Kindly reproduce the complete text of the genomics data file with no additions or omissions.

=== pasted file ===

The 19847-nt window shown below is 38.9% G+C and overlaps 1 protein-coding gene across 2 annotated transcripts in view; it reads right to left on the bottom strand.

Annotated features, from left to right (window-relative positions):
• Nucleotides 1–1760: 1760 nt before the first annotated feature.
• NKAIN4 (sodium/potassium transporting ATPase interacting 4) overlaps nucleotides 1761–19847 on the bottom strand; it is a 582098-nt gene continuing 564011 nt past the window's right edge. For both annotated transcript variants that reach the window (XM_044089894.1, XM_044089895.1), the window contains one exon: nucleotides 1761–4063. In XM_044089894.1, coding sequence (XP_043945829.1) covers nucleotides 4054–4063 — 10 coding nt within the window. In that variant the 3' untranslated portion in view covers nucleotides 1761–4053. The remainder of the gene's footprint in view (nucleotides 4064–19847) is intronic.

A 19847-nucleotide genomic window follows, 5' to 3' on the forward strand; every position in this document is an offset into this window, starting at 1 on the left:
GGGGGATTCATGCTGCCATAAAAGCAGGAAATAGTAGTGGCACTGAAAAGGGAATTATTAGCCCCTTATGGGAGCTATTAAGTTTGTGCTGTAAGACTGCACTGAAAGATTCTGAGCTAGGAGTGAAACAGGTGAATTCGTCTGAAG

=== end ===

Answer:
The 19847-nt window shown below is 38.9% G+C and overlaps 1 protein-coding gene across 2 annotated transcripts in view; it reads right to left on the bottom strand.

Annotated features, from left to right (window-relative positions):
• Nucleotides 1–1760: 1760 nt before the first annotated feature.
• NKAIN4 (sodium/potassium transporting ATPase interacting 4) overlaps nucleotides 1761–19847 on the bottom strand; it is a 582098-nt gene continuing 564011 nt past the window's right edge. For both annotated transcript variants that reach the window (XM_044089894.1, XM_044089895.1), the window contains one exon: nucleotides 1761–4063. In XM_044089894.1, coding sequence (XP_043945829.1) covers nucleotides 4054–4063 — 10 coding nt within the window. In that variant the 3' untranslated portion in view covers nucleotides 1761–4053. The remainder of the gene's footprint in view (nucleotides 4064–19847) is intronic.

A 19847-nucleotide genomic window follows, 5' to 3' on the forward strand; every position in this document is an offset into this window, starting at 1 on the left:
GGGGGATTCATGCTGCCATAAAAGCAGGAAATAGTAGTGGCACTGAAAAGGGAATTATTAGCCCCTTATGGGAGCTATTAAGTTTGTGCTGTAAGACTGCACTGAAAGATTCTGAGCTAGGAGTGAAACAGGTGAATTCGTCTGAAG